Hap, the second son, inherits Willie's false self. He has passed down the now "bone-deep conviction" that the way to get ahead in life and in "the business world" is to be well liked. The interesting thing here, though, is that if you attend very closely to Hap, you see that he has become a man just like his father's false self.
Hap also works in sales. He pretends to be successful at it and well liked. However, like his father, Hap is not a good at sales, doesn't like much anyway, and is not well liked.
We know that Hap's persona, interestingly, is not at the level of bone-deep conviction and more like the conscious possession of idea-stock. We know this because there is a scene near the end of the play in which we see Hap forcing himself to stay in the salesman's life.
Biff proposes that he and Hap go out west and start a ranch together---The Loman Brothers! Hap finally and decisively rejects this proposal by pointing out that their father, Willie, had had "a good dream."
This was said in response to Biff's notion that Willie had had "the wrong dream," which was quite true, although none of the other characters could see that.
But how can one's dream be good or bad, wrong or right? It is his dream.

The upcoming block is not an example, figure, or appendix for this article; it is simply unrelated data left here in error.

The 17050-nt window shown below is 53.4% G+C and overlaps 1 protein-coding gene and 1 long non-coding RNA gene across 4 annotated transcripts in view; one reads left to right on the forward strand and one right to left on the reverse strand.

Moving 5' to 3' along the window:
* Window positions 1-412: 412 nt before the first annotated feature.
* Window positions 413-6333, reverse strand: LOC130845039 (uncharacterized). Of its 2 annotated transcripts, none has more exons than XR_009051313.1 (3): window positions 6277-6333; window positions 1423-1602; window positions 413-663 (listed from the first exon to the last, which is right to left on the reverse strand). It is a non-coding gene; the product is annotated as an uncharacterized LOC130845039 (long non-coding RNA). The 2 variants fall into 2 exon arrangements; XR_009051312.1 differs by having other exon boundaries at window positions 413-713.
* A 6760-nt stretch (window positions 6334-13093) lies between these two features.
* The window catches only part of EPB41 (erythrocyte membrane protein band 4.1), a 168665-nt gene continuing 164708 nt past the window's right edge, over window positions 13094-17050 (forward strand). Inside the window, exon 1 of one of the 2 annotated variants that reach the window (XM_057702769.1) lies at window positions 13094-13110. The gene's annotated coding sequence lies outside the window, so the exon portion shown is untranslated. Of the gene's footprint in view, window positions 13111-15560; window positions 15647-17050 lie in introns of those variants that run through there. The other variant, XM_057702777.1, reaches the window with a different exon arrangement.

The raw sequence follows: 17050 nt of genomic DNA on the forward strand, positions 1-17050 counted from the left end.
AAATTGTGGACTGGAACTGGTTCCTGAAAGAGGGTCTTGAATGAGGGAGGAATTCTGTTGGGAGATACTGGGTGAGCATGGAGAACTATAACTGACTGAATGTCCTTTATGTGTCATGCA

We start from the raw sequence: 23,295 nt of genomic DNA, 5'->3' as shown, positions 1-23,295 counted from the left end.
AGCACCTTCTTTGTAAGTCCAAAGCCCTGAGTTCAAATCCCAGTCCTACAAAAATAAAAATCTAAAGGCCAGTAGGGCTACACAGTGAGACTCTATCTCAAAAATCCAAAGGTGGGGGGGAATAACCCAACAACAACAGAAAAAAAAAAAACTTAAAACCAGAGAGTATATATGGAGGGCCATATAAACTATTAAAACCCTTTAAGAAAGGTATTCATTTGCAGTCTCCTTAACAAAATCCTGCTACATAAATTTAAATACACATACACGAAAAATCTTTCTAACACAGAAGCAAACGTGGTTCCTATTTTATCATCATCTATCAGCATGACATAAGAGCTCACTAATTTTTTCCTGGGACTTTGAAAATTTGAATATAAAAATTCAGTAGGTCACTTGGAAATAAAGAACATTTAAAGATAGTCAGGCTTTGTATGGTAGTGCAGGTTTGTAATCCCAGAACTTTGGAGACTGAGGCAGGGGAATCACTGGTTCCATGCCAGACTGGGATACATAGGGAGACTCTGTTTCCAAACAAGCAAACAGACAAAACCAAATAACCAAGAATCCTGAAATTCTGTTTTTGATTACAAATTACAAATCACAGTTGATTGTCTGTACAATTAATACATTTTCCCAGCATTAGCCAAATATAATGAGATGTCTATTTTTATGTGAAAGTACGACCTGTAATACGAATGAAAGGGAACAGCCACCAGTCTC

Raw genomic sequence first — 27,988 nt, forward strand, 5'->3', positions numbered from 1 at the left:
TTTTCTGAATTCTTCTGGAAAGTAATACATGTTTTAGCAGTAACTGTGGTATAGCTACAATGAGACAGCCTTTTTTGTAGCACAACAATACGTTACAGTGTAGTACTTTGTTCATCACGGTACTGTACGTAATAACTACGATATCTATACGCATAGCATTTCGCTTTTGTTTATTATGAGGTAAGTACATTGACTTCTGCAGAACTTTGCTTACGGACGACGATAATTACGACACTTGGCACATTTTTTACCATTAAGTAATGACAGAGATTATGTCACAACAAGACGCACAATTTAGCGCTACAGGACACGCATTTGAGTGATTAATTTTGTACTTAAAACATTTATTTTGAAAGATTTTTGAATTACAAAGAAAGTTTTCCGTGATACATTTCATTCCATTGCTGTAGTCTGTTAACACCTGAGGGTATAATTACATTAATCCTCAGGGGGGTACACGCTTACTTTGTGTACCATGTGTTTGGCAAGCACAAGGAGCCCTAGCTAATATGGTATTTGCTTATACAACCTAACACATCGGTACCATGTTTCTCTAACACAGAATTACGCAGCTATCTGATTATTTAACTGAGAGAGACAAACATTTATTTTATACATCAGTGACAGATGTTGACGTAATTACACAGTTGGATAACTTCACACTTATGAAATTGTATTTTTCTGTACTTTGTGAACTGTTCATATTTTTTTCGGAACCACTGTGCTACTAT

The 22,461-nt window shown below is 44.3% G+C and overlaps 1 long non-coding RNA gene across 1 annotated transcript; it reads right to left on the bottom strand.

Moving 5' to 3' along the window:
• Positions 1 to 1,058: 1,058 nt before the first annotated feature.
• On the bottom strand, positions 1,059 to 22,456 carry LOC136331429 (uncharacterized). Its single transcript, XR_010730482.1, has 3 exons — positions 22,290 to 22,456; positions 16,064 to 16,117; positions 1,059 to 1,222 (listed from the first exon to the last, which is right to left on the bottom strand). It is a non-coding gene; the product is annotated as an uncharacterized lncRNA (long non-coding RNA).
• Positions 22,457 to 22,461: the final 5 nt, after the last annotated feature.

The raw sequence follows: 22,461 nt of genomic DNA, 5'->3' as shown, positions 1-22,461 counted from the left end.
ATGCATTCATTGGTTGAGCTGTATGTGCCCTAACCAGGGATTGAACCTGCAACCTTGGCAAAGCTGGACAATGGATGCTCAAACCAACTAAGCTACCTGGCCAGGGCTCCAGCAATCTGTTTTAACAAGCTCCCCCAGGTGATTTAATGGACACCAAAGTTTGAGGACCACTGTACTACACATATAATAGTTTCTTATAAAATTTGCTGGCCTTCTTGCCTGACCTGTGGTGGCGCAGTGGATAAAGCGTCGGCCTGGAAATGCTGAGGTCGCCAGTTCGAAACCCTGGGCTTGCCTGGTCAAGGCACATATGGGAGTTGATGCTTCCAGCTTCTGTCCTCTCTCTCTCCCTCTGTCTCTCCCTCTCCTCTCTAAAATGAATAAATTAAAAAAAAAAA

Willie's "dream" was the dream of his false self. Although that false self was real, it was inauthentic. Does that make sense?
That is why Willie's dream was "wrong."
At any rate, Hap says that Willie had had a good dream; and that he, Hap, meant to stay in New York and "win it for him" instead of going out west with his brother to start their own ranch---The Loman Brothers!
Hap cleaves to the legacy of his father's false self because---Hap's persona is only at the level of the conscious possession of the idea-stock of being well liked, and not at the level of bone-deep conviction---he has no "true self" to fall back on. Hap has never figured out who he truly was; his only identity was an inherited false self that had not even solidified into bone-deep conviction.
The reason I wrote all of that, above, for part one, is because I wanted to lay out the conceptual tools I mean to use to engage Susan Jacoby's book, "The Age of American Unreason." There are basically two. I mean to engage the text as what I have termed her "Good Old Days" thesis to follow her reasoning as to why there has been such a fall off of American intellectual life between the 1980s and today.
The second tool is my "stock market of ideas" theory to propose, in dialogue with the text, my own answer to that question, as well as evaluate her own argument.
Thank you for reading. See you in part two.
More by this Author
Welcome to part ten of this series, in which we are holding a "textual-dialogue" with a book by independent scholar, Susan Jacoby: "The Age of American Unreason."